Living life through the camera lens

Living life through the camera lens


Photographer John McDermott ruminates on life so far and what lies ahead in 2009, which will see a new book of his best-known work and a much greater achievement – his first child

Photo by: Narisara Murray

John McDermott in action at Angkor Wat.

Siem Reap
FRIDAY night, FCC, Siem Reap: Temple town was getting funky ahead of Chinese New Year, and its most famous expatriate, photographer John McDermott,  was reclining in a chair at a trendy cafe-cum-restaurant, savouring a glass of chilled wine, celebrating his 54th birthday.

As he ruminated over what has been, what is and what's to come, he outlined his schedule for the year to the Post. It's going to be a busy year, but then every year is a busy year for this internationally known photographer who originally hails from Little Rock, in the US state of Arkansas.

There are many projects on the books for 2009, but the biggest is the baby - his first. Wife Narisara Murray is pregnant.

"We're going to have a baby in June, that's our new project for the year," said McDermott. "That'll be my eureka moment for the year, and it's my first child ever. I have never felt responsible enough to do that before, but things change when you start getting a little older."

McDermott's other project is his other oft-postponed baby, the book - the quintessential collection of all his early, now iconic, temple work, the book that back in 2007 The New York Times reported was imminent.

"That book's been imminent for a long time and there are lots of reasons behind that which I won't go into," said McDermott, "But it's about there now. I'm going to Bangkok in two weeks to intensely work on it and to try and get things wrapped up so that we can set a date to print, hopefully before July," he said.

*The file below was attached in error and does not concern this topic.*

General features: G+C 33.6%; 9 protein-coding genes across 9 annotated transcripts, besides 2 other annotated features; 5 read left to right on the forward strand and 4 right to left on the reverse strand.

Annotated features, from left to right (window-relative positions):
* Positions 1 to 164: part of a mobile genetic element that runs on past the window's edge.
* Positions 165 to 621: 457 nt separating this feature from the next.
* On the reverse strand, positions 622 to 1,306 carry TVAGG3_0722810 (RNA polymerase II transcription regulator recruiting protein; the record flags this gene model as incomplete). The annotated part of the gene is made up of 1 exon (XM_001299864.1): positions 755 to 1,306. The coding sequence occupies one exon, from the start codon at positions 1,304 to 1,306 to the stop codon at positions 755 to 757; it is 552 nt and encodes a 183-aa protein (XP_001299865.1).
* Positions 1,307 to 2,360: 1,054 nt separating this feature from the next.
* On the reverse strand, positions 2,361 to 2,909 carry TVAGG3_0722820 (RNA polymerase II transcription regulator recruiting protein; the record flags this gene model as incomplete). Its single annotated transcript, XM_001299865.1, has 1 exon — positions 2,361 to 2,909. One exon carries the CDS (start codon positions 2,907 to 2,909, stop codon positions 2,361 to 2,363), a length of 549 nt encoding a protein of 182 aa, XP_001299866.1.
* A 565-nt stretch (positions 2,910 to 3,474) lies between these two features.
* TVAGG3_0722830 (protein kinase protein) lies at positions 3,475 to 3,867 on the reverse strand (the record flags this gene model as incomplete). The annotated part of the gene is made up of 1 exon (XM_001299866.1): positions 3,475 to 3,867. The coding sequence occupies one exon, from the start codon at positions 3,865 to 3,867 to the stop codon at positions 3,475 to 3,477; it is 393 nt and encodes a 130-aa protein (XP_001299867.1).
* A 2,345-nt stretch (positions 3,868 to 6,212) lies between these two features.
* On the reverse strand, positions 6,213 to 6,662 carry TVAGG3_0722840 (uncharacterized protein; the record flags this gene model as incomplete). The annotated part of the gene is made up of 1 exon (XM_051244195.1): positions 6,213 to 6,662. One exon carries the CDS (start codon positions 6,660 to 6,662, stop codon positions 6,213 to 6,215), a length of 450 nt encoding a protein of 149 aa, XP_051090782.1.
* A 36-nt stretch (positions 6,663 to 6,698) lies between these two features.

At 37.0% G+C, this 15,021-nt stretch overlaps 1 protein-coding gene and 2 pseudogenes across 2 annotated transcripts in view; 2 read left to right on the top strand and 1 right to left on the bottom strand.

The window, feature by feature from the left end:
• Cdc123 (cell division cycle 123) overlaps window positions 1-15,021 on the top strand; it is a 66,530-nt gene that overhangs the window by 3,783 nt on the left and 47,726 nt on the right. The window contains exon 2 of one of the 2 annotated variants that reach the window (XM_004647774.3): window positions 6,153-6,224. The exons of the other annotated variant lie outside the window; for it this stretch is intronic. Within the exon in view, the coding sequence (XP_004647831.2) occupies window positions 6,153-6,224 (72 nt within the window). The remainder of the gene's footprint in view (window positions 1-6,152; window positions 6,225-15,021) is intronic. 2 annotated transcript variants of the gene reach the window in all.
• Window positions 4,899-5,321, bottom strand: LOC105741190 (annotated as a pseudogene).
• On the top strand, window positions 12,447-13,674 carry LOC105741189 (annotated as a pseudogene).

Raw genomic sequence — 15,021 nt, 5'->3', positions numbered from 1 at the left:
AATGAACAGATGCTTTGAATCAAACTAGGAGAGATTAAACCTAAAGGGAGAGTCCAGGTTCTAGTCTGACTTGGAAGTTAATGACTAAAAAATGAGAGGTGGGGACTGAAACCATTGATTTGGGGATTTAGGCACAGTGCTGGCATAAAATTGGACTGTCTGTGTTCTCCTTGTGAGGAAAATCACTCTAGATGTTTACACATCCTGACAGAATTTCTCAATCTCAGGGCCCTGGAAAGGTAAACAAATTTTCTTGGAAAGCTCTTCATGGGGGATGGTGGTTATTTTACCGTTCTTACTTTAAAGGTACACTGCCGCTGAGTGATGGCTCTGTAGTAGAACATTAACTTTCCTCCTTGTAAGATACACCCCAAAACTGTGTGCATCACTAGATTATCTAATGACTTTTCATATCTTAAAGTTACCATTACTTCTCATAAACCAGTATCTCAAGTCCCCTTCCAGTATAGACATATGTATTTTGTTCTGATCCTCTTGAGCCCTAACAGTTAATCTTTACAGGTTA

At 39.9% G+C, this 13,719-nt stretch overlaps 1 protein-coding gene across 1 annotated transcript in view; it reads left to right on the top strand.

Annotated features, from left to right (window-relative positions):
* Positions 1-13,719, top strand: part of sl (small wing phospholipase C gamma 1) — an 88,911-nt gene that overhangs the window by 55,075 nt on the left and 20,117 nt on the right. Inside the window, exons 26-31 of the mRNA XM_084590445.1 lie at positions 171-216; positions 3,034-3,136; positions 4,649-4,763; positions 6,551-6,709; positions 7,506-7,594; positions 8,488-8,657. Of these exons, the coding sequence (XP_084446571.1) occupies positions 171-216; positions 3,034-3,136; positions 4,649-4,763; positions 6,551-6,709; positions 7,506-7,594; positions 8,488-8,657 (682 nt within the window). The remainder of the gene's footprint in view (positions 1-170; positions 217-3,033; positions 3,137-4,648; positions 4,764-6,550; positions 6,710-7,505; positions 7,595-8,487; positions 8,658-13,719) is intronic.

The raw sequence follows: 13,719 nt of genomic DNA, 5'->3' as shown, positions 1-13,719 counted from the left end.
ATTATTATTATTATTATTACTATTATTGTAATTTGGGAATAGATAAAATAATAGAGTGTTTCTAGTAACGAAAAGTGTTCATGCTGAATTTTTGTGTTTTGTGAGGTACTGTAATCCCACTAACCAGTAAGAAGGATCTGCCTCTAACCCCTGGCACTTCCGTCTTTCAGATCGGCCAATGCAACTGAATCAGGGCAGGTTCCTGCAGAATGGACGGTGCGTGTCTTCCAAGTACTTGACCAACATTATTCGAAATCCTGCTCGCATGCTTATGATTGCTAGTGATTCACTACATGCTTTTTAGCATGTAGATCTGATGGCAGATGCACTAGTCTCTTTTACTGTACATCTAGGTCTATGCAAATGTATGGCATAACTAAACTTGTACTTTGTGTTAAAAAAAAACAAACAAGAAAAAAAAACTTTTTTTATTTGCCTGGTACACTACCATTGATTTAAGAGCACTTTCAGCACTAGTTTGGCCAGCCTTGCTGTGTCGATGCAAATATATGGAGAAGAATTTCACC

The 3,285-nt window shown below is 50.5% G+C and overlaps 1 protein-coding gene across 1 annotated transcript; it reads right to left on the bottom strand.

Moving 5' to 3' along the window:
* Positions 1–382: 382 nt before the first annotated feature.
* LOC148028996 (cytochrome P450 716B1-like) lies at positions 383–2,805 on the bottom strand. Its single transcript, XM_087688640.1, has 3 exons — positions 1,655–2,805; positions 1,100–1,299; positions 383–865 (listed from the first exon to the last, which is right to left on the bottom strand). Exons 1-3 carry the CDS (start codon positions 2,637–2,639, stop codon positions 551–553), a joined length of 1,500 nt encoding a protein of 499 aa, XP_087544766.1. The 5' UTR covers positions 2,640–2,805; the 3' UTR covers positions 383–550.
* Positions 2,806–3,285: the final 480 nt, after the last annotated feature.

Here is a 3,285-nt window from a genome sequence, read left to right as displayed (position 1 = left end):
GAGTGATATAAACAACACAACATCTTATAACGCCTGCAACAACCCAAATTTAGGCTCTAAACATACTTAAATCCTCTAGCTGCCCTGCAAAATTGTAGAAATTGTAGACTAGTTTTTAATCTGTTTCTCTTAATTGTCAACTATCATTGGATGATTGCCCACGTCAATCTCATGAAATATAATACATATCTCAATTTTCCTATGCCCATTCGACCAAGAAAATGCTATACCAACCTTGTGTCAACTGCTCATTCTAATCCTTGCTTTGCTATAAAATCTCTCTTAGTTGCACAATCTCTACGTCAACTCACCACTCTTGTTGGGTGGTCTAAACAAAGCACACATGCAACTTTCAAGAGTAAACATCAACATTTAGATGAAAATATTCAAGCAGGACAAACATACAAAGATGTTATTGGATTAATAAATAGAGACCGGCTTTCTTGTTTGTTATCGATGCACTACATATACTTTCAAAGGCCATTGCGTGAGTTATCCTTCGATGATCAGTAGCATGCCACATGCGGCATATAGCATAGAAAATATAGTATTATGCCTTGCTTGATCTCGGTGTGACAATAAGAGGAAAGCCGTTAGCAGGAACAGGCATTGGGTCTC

"But our market is here. It's word of mouth and online. I really don't need to worry about getting a big publisher to distribute it in the US right now.

"Many of the photos that I'll put in that book are historically relevant. They are archival now because the scenes don't look the same anymore as they did at the beginning of the decade. You can't make the pictures the same way for various reasons."


After McDermott's impassioned documenting of the temples earlier this decade, he ended up with thousands of quality images that he wanted to publish in a book, but back then he couldn't get any takers.
"I had all that work, and I had to do something with it. My first thought was to publish a book, but I couldn't get anybody interested. Instead, I did some exhibitions in the Grand Hotel and various places, the photos sold, and I thought maybe there's something in the idea of selling my photos to people that way."

There certainly was something in that idea - the start of what is now a booming business. Indeed, much of McDermott's almost-mercurial success has come because of his entrepreneurial flair in marketing his work and his ability to create a commercially successful gallery enterprise.

This, he said, was a surprise even to him and was borne out of the necessity to make a living from his photography.

But now that his staff can take care of business, he wants to get back to the basics of the business of what he does best: photography.

"For the last three or four years, it's been about building the business here. It started out small and sort of took off. I had to learn real fast. We had one gallery, and then we opened the next gallery and then we opened the third gallery," he said. "That all took a lot of effort, time and energy, and when we started to think about doing another one, well, I said let's just take the time off."

But time off for McDermott is just time on for a new phase.

"What building the business did is that it took me away from photography. I haven't done a lot of personal photography in the last two or three years. I'm a little rusty, but I still get the same kick out of it.

"In the last six months, I've been getting back out there. I bought a couple of new cameras that I'm really interested in working with - a panoramic camera and couple of different larger formats, and I want to expand my portfolio and my photographic skills," he said.

"So I'm putting together a new body of work to put out there. Also, I'll probably do a new exhibition of my new work here, sometime in the next couple of months too, which will be fun."

All in all, it seems another vintage year is in the making for the man The New York Times said "may be the Ansel Adams of Angkor".


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